Juniper Networks will take a non-cash charge of $900 million for improperly dated employee stock-option grants.
The company announced the completion of a seven-month probe by its audit committee yesterday. The investigation found that in many cases Juniper chose grant dates for options after the fact, in an effort to give employees the benefit of a better stock price.
Concerns about the back-dating of stock options have haunted many hi-tech companies over the past year as improper accounting practices, mostly used during the dotcom boom, were uncovered. At Juniper, 99.9 percent of the charges relate to options granted between June 1999 and the end of 2003, according to the company.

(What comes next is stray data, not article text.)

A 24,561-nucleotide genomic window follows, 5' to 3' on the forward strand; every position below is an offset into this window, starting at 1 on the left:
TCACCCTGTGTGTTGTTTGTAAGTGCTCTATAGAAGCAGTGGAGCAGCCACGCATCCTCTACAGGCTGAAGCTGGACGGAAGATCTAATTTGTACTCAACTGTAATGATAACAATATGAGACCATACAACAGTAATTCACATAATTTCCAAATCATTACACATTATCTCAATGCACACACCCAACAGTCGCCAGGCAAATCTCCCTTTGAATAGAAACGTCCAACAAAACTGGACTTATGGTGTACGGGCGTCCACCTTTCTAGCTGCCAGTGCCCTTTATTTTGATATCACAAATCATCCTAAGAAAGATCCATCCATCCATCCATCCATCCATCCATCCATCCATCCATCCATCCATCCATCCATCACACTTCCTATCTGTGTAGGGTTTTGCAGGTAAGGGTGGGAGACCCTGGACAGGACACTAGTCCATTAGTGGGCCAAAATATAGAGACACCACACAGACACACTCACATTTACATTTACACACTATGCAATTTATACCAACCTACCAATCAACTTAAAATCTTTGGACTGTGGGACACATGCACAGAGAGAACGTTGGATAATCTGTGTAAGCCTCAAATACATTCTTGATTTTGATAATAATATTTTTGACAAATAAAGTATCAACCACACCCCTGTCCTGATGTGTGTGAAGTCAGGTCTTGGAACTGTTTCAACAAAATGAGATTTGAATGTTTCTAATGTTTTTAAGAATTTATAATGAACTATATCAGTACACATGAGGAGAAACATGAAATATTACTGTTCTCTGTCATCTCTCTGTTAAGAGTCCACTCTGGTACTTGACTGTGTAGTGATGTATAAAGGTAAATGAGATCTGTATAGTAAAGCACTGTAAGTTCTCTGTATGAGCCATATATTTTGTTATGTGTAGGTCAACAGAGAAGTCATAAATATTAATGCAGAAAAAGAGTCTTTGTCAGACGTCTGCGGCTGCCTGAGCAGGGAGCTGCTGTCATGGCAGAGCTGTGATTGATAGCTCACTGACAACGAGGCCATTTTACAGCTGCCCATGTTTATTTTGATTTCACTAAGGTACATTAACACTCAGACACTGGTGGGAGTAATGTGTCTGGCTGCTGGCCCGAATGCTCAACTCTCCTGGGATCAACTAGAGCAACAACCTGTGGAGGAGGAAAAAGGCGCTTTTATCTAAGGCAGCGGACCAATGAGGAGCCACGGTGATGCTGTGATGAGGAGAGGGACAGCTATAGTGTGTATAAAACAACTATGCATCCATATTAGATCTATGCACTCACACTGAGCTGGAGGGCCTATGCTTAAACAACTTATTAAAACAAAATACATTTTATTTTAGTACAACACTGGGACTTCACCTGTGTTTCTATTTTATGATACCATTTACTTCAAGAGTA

The investigators also found Juniper management didn't exercise enough responsibility for the company's stock option process, and said it had serious concerns about former management. But in a statement Wednesday, the audit committee and board of directors backed chief exec Scott Kriens and the current management. Kriens received two option grants with date issues, but they were not exercised and were cancelled in 2001, the company said.
Juniper also said it intends to catch up on filing quarterly financial results for 2006 and restatements of previous results in the first quarter of 2007, fulfilling a deal with the Nasdaq to remain listed on the market.
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